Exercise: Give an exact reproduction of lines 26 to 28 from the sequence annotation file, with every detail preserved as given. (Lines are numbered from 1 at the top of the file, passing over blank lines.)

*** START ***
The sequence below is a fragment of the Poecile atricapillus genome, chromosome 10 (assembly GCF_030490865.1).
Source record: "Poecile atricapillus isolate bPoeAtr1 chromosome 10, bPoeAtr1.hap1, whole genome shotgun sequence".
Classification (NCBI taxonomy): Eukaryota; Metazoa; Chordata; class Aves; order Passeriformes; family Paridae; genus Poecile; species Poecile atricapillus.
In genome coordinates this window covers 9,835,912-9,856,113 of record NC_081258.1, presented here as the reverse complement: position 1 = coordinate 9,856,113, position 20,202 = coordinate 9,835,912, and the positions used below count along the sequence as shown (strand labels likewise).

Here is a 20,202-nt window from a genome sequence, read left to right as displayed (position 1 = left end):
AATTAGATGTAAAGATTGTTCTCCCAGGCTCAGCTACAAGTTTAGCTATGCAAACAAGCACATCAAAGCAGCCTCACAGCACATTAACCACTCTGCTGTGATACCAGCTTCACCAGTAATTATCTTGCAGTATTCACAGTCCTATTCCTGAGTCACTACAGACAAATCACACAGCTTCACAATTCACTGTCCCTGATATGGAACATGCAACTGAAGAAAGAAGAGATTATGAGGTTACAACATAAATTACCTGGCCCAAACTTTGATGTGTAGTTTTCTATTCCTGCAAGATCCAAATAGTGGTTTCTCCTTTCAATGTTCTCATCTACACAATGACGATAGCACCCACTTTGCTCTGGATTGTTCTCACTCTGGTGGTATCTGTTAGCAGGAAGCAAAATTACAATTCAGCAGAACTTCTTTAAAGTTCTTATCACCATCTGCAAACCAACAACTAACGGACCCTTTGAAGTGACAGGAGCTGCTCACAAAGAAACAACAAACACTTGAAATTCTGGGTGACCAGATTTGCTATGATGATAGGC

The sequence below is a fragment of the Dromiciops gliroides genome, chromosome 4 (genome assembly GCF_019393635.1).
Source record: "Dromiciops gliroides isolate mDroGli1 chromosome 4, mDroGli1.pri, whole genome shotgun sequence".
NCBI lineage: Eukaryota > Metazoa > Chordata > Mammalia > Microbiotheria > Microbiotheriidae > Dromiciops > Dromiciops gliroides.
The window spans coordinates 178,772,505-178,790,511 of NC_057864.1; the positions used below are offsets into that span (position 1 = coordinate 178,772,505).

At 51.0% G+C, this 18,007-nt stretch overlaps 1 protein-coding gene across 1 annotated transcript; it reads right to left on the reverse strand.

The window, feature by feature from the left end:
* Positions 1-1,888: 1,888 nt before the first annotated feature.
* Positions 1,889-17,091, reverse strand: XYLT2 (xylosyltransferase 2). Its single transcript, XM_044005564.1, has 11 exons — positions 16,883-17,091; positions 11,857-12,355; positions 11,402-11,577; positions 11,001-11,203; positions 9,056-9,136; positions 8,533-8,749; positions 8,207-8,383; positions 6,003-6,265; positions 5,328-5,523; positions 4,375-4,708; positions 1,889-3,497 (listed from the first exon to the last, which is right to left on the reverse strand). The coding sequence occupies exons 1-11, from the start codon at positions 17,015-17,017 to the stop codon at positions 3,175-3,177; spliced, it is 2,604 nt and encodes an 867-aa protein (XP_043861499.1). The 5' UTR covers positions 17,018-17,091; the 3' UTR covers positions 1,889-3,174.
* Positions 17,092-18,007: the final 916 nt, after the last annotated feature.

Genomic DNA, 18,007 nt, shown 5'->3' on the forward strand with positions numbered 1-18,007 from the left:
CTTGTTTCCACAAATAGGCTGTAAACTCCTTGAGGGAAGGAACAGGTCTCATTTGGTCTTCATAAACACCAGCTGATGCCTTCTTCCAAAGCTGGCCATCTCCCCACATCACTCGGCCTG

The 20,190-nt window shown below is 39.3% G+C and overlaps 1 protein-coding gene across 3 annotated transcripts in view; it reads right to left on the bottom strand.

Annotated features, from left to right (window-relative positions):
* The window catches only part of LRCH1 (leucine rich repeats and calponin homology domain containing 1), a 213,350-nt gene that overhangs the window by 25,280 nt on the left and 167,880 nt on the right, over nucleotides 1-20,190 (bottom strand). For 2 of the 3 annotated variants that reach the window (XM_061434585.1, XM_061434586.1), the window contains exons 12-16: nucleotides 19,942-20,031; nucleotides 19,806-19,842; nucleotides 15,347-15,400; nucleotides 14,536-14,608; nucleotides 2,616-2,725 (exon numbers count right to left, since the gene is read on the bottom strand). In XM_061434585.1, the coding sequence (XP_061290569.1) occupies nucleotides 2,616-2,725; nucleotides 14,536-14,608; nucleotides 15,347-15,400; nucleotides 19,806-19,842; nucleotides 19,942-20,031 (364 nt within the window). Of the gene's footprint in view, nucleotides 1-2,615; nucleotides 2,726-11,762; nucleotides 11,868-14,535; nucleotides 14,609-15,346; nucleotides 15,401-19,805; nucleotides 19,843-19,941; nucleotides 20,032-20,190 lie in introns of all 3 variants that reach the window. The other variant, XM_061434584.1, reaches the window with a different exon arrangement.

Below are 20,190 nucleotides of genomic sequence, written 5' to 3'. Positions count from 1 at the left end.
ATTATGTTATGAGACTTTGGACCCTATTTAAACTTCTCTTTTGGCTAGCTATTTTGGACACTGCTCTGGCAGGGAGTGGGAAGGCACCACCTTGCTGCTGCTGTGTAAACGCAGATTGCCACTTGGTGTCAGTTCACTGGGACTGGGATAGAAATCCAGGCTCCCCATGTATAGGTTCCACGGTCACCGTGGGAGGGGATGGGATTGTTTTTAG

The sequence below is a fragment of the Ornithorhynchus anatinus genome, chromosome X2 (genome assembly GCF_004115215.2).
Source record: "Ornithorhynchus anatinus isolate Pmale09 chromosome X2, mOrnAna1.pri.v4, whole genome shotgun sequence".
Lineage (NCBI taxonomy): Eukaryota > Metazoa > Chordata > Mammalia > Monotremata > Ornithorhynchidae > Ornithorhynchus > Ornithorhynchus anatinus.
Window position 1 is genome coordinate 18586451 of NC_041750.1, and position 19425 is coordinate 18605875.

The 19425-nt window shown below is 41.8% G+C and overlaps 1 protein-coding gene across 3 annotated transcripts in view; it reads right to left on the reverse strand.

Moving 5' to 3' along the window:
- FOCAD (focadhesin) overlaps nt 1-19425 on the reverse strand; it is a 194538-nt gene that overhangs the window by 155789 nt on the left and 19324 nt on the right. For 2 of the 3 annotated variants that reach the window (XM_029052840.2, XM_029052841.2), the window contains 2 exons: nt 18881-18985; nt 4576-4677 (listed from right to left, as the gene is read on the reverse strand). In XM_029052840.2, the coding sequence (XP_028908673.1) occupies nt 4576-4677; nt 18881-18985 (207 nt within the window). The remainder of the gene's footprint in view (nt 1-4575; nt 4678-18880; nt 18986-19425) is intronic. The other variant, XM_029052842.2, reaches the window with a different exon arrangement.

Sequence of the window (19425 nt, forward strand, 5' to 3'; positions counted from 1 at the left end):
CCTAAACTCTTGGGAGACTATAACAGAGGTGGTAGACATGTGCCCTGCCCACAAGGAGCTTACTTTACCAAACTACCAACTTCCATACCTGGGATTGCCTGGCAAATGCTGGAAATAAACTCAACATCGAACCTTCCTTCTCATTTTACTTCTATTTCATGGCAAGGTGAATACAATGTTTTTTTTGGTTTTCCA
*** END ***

Window position 1 is genome coordinate 18586451 of NC_041750.1, and position 19425 is coordinate 18605875.

The 19425-nt window shown below is 41.8% G+C and overlaps 1 protein-coding gene across 3 annotated transcripts in view; it reads right to left on the reverse strand.

Moving 5' to 3' along the window: